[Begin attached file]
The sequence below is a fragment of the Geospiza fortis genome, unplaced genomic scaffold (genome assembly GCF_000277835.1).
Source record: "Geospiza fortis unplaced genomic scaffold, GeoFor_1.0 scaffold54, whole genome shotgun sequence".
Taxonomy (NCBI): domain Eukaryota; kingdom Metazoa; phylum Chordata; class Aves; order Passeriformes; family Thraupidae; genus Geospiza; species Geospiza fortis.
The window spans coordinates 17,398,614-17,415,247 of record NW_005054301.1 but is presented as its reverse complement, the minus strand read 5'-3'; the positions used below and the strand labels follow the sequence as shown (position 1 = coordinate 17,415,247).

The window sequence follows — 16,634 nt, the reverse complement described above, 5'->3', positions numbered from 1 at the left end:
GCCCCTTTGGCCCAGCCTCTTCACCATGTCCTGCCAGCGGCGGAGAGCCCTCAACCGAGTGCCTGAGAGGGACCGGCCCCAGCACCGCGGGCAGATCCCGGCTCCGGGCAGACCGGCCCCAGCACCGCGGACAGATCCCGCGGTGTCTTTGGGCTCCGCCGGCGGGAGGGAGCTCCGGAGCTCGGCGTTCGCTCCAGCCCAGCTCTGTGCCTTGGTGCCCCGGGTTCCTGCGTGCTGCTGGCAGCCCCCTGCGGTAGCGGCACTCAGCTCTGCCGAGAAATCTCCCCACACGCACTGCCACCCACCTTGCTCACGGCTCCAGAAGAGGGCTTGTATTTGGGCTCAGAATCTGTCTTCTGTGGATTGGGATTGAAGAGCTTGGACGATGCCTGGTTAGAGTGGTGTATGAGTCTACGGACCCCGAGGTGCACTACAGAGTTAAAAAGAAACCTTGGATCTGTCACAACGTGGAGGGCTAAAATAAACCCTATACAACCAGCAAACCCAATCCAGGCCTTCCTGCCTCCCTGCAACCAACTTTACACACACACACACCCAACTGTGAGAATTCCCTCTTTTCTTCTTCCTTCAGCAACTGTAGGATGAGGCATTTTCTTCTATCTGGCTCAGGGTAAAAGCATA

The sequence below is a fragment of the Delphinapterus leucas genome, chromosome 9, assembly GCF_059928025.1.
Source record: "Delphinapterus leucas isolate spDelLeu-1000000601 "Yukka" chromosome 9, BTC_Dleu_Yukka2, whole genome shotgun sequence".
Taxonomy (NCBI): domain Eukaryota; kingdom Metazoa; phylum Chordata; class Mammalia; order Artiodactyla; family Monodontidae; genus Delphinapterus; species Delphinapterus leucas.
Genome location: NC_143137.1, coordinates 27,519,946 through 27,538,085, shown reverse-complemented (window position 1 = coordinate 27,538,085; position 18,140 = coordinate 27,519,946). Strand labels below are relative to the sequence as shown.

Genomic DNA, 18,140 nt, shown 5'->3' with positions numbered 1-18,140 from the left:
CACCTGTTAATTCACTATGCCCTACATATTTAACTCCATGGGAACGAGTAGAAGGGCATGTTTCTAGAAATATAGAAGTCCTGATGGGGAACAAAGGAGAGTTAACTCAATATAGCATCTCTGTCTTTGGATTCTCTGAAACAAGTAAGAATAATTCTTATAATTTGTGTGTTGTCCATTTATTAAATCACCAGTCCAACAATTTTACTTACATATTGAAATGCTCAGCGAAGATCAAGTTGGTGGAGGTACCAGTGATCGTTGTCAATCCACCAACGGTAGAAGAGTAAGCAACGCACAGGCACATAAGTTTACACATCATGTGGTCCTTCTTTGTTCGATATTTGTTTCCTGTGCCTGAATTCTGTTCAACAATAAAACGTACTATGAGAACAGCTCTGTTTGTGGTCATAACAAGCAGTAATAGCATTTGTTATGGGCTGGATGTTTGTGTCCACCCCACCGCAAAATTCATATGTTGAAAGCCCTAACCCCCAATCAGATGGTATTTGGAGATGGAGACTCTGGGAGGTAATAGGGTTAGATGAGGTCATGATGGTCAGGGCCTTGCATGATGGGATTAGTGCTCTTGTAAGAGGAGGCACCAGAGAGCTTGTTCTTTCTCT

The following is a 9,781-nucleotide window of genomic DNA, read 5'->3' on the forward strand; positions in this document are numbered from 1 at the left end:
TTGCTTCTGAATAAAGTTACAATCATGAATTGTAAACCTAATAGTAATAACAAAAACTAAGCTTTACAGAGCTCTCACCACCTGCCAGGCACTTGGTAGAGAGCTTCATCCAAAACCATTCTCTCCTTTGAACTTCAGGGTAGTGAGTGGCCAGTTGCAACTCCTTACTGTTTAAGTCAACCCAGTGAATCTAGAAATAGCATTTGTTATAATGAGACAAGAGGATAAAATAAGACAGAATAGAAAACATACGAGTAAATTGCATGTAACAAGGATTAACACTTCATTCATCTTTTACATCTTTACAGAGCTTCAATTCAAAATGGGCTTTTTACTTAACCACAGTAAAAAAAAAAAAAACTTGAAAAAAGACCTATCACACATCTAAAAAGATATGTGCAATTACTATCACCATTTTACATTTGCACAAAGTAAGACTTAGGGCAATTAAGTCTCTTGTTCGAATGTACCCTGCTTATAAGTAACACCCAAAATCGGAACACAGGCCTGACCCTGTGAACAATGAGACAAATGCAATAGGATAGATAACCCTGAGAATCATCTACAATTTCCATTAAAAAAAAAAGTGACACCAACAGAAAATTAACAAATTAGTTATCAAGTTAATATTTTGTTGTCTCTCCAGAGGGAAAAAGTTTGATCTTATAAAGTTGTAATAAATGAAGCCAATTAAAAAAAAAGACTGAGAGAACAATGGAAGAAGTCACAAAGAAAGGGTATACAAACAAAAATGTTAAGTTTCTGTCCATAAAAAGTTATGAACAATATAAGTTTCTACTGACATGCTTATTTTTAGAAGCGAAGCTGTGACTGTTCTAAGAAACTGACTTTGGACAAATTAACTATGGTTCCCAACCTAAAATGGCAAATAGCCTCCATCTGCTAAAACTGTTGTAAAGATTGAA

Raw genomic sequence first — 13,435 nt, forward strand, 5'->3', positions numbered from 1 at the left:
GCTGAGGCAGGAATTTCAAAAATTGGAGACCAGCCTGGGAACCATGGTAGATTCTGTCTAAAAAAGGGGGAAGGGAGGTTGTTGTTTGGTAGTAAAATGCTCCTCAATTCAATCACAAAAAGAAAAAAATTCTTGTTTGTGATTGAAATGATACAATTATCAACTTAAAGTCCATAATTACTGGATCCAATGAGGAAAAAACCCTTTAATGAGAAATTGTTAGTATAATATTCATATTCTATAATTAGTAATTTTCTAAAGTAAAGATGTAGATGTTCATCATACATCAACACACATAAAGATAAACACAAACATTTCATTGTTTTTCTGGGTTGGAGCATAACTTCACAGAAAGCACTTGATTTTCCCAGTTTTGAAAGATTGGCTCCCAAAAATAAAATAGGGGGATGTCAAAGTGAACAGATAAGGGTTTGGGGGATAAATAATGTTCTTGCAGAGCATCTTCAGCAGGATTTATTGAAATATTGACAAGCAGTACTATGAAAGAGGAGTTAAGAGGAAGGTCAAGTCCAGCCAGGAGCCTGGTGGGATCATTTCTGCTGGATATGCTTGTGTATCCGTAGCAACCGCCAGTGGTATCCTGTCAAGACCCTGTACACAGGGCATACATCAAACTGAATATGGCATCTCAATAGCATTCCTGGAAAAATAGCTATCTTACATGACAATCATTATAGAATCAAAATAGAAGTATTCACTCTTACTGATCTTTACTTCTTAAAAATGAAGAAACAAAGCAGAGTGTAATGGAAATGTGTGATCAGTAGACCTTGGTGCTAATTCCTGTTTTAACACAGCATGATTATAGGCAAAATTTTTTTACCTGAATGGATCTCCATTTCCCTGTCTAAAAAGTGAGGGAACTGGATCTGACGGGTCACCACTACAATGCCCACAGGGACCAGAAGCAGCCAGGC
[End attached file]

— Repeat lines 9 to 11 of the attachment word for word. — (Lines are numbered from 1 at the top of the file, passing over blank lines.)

Taxonomy (NCBI): domain Eukaryota; kingdom Metazoa; phylum Chordata; class Mammalia; order Artiodactyla; family Monodontidae; genus Delphinapterus; species Delphinapterus leucas.
Genome location: NC_143137.1, coordinates 27,519,946 through 27,538,085, shown reverse-complemented (window position 1 = coordinate 27,538,085; position 18,140 = coordinate 27,519,946). Strand labels below are relative to the sequence as shown.

Genomic DNA, 18,140 nt, shown 5'->3' with positions numbered 1-18,140 from the left: